The scion Cascata 1067 cultivar had a higher chlorophyll index than Cascata 1513 during the study period (Table 1). This fact indicates that one of the studied genotypes has a greater photosynthetic capacity; it may also explain the increase of its vegetative growth, which was evident from a higher-green weight after pruning, canopy volume, trunk diameter, plant height, branch length, and buds per centimeter of branch (Table 2). When N dose was increased only in 2013, the chlorophyll index was positively impacted, and a direct linear relationship was observed (Figure 2 H). These results are in agreement with that reported by Leal et al. (2007). Furthermore, the chlorophyll content also positively correlates with N doses (Pereira et al., 2015). This is partly because N is a component of the chlorophyll molecule (Leonardo et al., 2013; Taiz & Zeiger, 2013). Leaf area between the assessed genotypes were comparable, however, it increased in both cultivars with increasing N application (Table 1). Similar results were obtained by Guarçoni & Ventura (2011), who reported that the increase of the N amount led to an increase of leaf length. According to Medeiros et al. (2004), the addition of N promotes cell division, and it is involved in growth and development (Oliveira et al., 2015).

Table 1. Trunk diameter increase (TDI), total clorophyll index, total leaf area, severity of rust incidence by Tranzschelia discolor, area and healthy leaf area (LA) of 'Cascata 1513' and 'Cascata 1067' peach (Prunus persica) tree genotypes subjected to different doses of N fertilization growth(1)

Variable TDI (mm)
TDI (mm)
index 2013
index 2014
index 2015
Total leaf
area (cm2)
Healthy leaf
area (cm2)
(% of injured LA)
Cascata 1067 26.46ns 39.25ns 48.23a 39.08ns 44.12a 15.70ns 89.81ns 19.19ns
Cascata 1513 26.06 40.51 45.07b 38.25 43.86b 15.15 82.88 17.11
N dose (kg ha-1)
0 18.45b 37.47ns 44.16b 38.07ns 42.26ns 12.30b 80.59ns 19.40bns
30 25.80ab 38.08 45.49b 38.75 42.33 14.07ab 83.44 16.55
60 28.71ab 42.69 47.99a 39.34 45.67 16.50ab 84.35 15.64
120 32.10a 41.27 48.55a 38.48 45.70 18.82a 78.98 21.01
CV (%) 29.32 23.38 3.86 6.54 6.07 18.95 6.94 31.27

(1)Means followed by equal letters, uppercase in the lines and lowercase in the columns, do not differ by Tukey’s test, at 5% probability. nsNonsignificant. CV, coefficient of variation.

Table 2. Green weight after pruning (GWP), canopy volume (CV), trunk diameter (TD), plant height (PH), branch length (BL), buds per cm, average production per plant (AVP), average number of fruit per plant (NMP), and mean fruit mass (MMF) of peach trees (Prunus persica) genotypes subjected to different doses of nitrogen fertilization in the years of 2013, 2014, and 2015(1)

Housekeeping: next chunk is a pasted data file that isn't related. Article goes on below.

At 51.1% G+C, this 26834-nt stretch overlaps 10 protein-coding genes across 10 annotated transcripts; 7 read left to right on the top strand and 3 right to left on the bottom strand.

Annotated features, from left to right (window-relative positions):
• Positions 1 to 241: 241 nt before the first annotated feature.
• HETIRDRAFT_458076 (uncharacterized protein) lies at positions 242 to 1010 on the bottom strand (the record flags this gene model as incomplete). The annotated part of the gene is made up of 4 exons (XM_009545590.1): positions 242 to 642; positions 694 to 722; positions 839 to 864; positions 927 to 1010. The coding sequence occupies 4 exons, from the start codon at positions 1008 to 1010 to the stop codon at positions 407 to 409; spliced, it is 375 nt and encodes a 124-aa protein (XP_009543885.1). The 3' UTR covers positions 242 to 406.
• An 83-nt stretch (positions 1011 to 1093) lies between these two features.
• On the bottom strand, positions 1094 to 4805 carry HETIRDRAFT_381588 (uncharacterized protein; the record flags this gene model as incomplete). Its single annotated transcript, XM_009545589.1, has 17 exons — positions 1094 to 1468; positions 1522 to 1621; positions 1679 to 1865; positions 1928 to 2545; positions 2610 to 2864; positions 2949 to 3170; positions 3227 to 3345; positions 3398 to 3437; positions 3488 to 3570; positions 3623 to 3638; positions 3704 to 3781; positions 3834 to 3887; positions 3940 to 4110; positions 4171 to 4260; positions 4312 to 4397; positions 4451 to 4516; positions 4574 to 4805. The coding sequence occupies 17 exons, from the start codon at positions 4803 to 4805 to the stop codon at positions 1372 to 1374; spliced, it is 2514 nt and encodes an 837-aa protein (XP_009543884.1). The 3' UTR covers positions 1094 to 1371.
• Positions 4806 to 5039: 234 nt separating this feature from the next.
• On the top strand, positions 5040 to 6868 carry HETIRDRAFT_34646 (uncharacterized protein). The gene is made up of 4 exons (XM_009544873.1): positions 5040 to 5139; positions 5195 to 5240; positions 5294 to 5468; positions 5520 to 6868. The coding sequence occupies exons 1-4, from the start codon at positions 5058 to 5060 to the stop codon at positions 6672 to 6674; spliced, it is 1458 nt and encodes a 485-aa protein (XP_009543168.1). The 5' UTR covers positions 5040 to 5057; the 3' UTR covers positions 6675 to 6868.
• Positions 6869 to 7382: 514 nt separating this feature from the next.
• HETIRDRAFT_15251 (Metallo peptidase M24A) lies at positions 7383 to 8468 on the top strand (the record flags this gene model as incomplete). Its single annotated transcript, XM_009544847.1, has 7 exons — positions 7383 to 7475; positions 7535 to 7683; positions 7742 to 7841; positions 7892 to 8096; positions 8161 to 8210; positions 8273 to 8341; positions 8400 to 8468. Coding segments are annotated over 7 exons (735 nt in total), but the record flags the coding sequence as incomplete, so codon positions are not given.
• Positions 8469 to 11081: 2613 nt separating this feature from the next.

Genotype GWP
(g per plant)
Buds per
(g per plant)
(g per fruit)
Cascata 1067 822.78a 0.25a 26.67a 145.87a 125.82a 0.87ns 80.72b 0.97b 40.51b
Cascata 1513 635.18b 0.17b 25.03b 121.17b 103.84b 0.83 468.24a 7.47a 60.05a
CV (%) 27.98 32.26 8.57 9.27 16.04 13.86 49.05 48.35 48.45
Cascata 1067 1656.89ns 1.64a 53.14ns 170.72a 91.25ns 1.88ns 7152.87ns 72.31b 100.60a
Cascata 1513 1449.76 1.21b 51.09 152.72b 96.70 1.92 8758.84 187.84a 44.91b
CV (%) 29.07 28.24 17.12 13.39 12.25 24.59 37.05 39.52 16.27
Cascata 1067 4760.56a - 65.72ns - 57.76ns 2.77ns 3656.63a 31.51a 116.91a
Cascata 1513 2912.90b - 66.57 - 56.64 3.48 919.54b 12.84b 69.66b
CV (%) 43.83 - 14.92 - 17.47 35.61 31.72 32.04 14.61

(1)Means followed by equal letters, uppercase in the lines and lowercase in the columns, do not differ by Tukey’s test, at 5% probability. nsNonsignificant. CV, coefficient of variation.

During the study period in 2014 and 2015, no changes in the chlorophyll index was observed across all N treatments. The absence of any effect may be attributed to a higher consumption of N which resulted in a higher yield in 2014, or to drainage of nutrients, or even to an increased output of N in the fruit. Therefore, the chlorophyll index remained unchanged even at the highest doses of N. According to Leal et al. (2007), N is a component of chlorophyll molecule and is required for photosynthesis. These authors state that, in the absence of N, the chlorophyll photosynthesis is affected. The lack of energy production impacts some vital functions, such as the absorption of nutrients and the production of carbohydrates that are necessary for the reproductive development.

There were no differences between the genotypes for change in trunk diameter, during the years 2014 and 2015 (Table 2); however, a proportionate increase in this parameter was observed when N application was increased (Figure 2 B). This result is similar to those obtained by Nunes et al. (2008), who observed that the increase of N content in the tissues of grafted plants onto the 'Aldrighi' rootstock led to a increase of trunk diameter. Rocha et al. (2007) suggested that this variable is related to the capacity of the rootstock to impact plant vigor, which in turn may be related to the capacity of the rootstock to absorb available N in the soil.

Both studied cultivars did not have any effect on the severity of peach rust at all doses of N tested (Table 1). Interestingly, this finding contradicts Dolinski et al. (2012), who reported that the severity of rust reduced due to N fertilization, that is, peach plants treated with the highest doses of N (183 and 240 kg ha-1) had the lowest levels of peach rust severity, during the 2009/2010 and 2010/2011 crop seasons.

In the first two years (2013 and 2014) of yield assessment, 'Cascata 1513' had the highest yield potential initially - the highest means for yield per plant (MYP), number of fruit per plant (NFP), and mean fruit mass (MFM) (Table 2). Yield variation between cultivars is common in orchards (Alves et al., 2012; Souza et al., 2013).

In 2013, the crop yield exhibited a quadratic response to the applied doses of N, with an estimated maximum, effective dose of 69 kg ha-1 N (Figure 3 A), which is 19 kg more than the recommended dose (of 50 kg ha-1N) required for the growth phase during the first year after planting peach. This result is in agreement with that of Dolinski et al. (2012), who also reported that the increasing amounts of N application resulted in a proportionate increase of yield. According to Leal et al. (2007), N affects photosynthesis and, therefore, N deficiency can impact photosynthesis and other physiological events in plants. Any reduction of the photosynthesis translates as a reduced growth, delayed or no flowering, and this facts reduce yield. Therefore, N is one of the nutrients that promotes significant morphophysiological changes in plants.